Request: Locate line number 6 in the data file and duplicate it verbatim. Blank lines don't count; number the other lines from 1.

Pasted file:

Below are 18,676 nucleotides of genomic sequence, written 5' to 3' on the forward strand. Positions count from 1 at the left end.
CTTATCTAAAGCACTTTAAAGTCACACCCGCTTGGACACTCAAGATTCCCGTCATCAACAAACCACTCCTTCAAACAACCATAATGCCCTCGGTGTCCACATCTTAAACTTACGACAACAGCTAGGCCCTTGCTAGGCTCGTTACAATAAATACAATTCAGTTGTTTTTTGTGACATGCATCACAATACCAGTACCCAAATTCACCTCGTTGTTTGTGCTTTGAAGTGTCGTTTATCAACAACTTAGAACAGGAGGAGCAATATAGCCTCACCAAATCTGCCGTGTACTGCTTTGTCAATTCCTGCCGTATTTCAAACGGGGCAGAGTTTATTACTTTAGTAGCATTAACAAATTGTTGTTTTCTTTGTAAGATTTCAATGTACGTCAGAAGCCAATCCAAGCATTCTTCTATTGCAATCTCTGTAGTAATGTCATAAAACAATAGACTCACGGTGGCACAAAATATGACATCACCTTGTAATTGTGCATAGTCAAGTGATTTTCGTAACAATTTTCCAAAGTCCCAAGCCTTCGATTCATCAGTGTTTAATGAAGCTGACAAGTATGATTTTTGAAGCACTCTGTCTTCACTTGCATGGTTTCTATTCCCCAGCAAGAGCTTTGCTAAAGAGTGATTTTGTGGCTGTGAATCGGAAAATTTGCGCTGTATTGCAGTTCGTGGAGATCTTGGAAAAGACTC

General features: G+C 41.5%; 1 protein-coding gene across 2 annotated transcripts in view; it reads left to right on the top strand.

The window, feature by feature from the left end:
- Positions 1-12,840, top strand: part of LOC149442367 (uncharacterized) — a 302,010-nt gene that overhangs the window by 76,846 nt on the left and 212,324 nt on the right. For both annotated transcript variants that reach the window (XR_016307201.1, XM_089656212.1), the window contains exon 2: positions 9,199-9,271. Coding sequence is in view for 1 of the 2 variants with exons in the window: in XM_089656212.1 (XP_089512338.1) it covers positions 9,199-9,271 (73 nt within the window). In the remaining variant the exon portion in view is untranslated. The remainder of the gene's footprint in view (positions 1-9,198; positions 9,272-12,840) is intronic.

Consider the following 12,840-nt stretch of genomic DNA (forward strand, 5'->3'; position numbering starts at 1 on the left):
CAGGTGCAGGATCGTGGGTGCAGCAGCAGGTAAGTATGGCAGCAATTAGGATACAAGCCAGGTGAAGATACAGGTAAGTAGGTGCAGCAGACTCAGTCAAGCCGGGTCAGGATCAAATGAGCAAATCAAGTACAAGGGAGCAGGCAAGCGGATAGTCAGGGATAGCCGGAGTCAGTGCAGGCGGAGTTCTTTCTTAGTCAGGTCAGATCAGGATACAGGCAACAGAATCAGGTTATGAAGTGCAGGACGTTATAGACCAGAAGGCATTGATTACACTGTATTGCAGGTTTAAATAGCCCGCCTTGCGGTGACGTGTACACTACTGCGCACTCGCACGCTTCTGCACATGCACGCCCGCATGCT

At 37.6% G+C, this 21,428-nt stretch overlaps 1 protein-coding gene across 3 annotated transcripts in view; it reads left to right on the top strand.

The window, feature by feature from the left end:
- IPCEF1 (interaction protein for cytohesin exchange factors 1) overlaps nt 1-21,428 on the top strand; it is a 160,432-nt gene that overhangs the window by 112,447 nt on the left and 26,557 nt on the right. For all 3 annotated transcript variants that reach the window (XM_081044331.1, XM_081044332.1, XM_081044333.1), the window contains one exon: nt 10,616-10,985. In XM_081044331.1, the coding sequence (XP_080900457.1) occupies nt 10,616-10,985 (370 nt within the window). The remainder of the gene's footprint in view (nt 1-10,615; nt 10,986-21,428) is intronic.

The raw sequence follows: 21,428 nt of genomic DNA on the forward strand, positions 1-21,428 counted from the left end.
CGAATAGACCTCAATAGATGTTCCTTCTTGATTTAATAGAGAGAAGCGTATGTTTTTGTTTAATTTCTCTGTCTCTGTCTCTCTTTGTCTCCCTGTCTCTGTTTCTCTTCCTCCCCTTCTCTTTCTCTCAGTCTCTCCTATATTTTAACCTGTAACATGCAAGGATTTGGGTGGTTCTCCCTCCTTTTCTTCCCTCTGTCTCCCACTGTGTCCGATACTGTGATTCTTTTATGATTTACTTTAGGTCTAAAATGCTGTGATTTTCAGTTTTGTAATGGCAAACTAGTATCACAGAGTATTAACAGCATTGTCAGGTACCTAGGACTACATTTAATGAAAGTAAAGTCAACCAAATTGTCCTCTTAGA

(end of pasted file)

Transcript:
Consider the following 12,840-nt stretch of genomic DNA (forward strand, 5'->3'; position numbering starts at 1 on the left):